Moore reapplied for federal habeas corpus, this time in the Southern District of New York. He alleged, as he had previously done in the state courts, that he was a narcotics addict and that his transcribed confession was given while he was experiencing withdrawal symptoms. Judge Cooper denied the application without taking testimony. He held that "there was a deliberate tactical decision by defendant through counsel not to object to the confession," as evidenced by counsel's having obtained the prosecutor's consent to deletions and the express statement of no objection; that "defendant has not alleged he did not participate in counsel's decision," and that there was thus "a deliberate bypassing of state remedies within the meaning of Fay v. Noia," 372 U.S. 391, 439, 83 S. Ct. 822, 9 L. Ed. 2d 837 (1963).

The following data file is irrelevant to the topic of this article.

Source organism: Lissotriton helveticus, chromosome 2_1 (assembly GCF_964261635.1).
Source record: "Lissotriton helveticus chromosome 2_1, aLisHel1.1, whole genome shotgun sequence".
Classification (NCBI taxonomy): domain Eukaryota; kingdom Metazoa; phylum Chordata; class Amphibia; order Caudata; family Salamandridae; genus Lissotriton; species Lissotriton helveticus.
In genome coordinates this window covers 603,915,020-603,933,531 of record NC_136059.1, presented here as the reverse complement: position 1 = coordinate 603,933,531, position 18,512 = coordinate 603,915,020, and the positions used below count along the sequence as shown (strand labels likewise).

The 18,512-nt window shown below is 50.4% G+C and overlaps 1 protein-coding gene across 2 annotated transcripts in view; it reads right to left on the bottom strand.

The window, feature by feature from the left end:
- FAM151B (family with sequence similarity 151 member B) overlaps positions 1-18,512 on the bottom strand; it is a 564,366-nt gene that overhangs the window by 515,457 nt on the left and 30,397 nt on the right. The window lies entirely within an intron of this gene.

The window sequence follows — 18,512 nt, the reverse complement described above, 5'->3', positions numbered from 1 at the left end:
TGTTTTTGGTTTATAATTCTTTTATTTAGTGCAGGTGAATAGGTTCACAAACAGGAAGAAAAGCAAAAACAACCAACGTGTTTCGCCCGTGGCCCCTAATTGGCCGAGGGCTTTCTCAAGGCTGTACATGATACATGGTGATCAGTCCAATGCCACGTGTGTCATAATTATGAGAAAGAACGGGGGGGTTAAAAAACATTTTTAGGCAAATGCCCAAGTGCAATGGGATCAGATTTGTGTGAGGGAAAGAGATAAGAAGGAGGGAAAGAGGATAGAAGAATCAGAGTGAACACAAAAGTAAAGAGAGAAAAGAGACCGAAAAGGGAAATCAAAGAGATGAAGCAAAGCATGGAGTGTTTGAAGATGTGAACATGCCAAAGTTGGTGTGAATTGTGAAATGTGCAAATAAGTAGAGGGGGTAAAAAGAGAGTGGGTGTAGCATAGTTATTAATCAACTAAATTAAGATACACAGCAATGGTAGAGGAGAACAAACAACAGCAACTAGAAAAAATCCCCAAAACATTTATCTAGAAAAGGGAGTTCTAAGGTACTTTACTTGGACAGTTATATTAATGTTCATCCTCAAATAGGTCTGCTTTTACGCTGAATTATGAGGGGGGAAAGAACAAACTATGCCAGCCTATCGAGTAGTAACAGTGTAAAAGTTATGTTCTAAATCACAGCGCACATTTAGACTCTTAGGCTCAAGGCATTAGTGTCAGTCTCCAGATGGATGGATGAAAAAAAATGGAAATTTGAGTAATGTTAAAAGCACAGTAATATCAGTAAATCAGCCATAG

Moore then addressed a letter to the district court. This said in part:
"Though it be futile, I can sincerely state that not one of my counsel at trial, advised me as to my rights to a preliminary hearing as to involuntary confession nor any of the intricacies governing the admissibility of confessions, also, they were made aware of witnesses that could testify to the circumstances under which my confession was taken, but for some reason unknown to me they were never called and even now I have affidavits from same witnesses."
Treating the letter as a motion for reargument and a petition for a certificate of probable cause, the judge granted both motions but again denied the writ, stating "Even assuming the facts now alleged by petitioner are true, we adhere to our initial disposition."